7 Apr 2013

The scale of Eurozone debt and the money supply

I've been trying to understand the scale of debt in the Eurozone and its relation to the money supply and come across something that doesn't seem to make sense.

I was happy to find a set of numbers on the Banque de France website that gives the size of Eurozone M3 for every month since 1970. Impressive! It's even right up to date, because you can even find a value for Feburary 2013. You can find the full figures here, but I've plotted them in the following graph.

As you can see, the increase has been spectacular, increasing 30-fold. It actually peaked at €9,805 billion at the end of December 2012, and has dropped back a bit to €9,761 billion in the following two months.

The other thing that I have been doing is combining the figures for Eurozone Private Debt from the recently published BIS dataset with the ECB figures for Government debt. The BIS Private sector debt distinghishes between borrowing by "Households and NPISHs (Non-profit institutions serving households)" and "Non-financial corporations" (which I take to mean businesses). Here's the graph for the period from the beginning of 1999 to the end of 2011.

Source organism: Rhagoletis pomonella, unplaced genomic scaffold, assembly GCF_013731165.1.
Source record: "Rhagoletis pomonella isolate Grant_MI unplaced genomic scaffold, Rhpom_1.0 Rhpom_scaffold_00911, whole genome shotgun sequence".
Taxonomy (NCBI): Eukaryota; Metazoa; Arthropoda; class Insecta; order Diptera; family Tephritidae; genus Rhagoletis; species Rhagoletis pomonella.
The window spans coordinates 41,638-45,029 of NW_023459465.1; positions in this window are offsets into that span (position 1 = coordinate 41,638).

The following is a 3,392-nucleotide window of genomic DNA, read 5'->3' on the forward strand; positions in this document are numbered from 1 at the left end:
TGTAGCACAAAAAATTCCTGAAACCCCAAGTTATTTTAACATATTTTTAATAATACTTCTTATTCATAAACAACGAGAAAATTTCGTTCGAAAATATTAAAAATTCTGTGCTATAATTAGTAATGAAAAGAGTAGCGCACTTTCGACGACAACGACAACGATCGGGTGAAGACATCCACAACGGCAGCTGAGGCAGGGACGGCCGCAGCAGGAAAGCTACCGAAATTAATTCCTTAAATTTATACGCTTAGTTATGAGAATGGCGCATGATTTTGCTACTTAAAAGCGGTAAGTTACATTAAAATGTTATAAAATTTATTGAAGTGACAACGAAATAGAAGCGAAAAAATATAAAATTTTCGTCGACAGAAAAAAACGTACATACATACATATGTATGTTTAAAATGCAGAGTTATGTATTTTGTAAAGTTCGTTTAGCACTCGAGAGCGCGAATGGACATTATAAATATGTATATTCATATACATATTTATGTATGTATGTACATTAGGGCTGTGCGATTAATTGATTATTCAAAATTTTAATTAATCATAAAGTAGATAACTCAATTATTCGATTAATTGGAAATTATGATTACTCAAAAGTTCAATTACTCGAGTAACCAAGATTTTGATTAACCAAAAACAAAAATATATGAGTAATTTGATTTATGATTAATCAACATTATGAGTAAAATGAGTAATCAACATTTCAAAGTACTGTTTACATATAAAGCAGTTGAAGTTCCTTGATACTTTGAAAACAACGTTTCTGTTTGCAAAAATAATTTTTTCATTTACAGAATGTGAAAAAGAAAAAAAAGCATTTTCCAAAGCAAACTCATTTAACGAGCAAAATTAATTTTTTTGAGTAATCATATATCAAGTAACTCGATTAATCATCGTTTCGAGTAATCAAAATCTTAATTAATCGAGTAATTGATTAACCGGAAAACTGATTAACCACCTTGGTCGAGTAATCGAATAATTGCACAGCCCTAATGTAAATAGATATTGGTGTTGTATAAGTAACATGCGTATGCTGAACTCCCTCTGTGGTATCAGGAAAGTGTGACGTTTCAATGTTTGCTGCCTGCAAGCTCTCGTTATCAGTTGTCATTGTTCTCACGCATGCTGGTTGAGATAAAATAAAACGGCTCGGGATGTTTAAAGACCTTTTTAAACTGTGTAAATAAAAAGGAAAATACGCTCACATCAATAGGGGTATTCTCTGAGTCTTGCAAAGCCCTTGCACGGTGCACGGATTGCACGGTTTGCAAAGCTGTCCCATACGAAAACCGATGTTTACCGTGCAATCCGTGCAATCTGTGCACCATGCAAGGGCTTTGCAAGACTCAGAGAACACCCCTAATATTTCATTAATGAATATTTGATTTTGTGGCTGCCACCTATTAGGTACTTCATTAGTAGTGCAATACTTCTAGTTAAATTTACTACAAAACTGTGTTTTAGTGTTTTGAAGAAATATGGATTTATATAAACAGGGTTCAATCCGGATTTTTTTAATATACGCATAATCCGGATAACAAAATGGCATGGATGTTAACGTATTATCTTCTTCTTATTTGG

The puzzling thing is that if you add the three components together, you get a total level of debt within the Eurozone at the end of 2011 of €23,784 billion (nearly €24 trillion).  And the problem is that number is 2.5 larger than the M3 Money supply at the same  point in time (€9,538 billion).  In other words, there is a lot more debt in the Eurozone than there is money.

It is at this point that I realize that maybe my economics skills are lacking. I suppose that it is possible that the difference is due to money that is owed to actors outside the Eurozone. Maybe we owe over €14 trillion to the Chinese, or the Saudis? Or to Goldman Sachs?

If someone can clear this up for me, please leave a comment. Answers on a postcard please....

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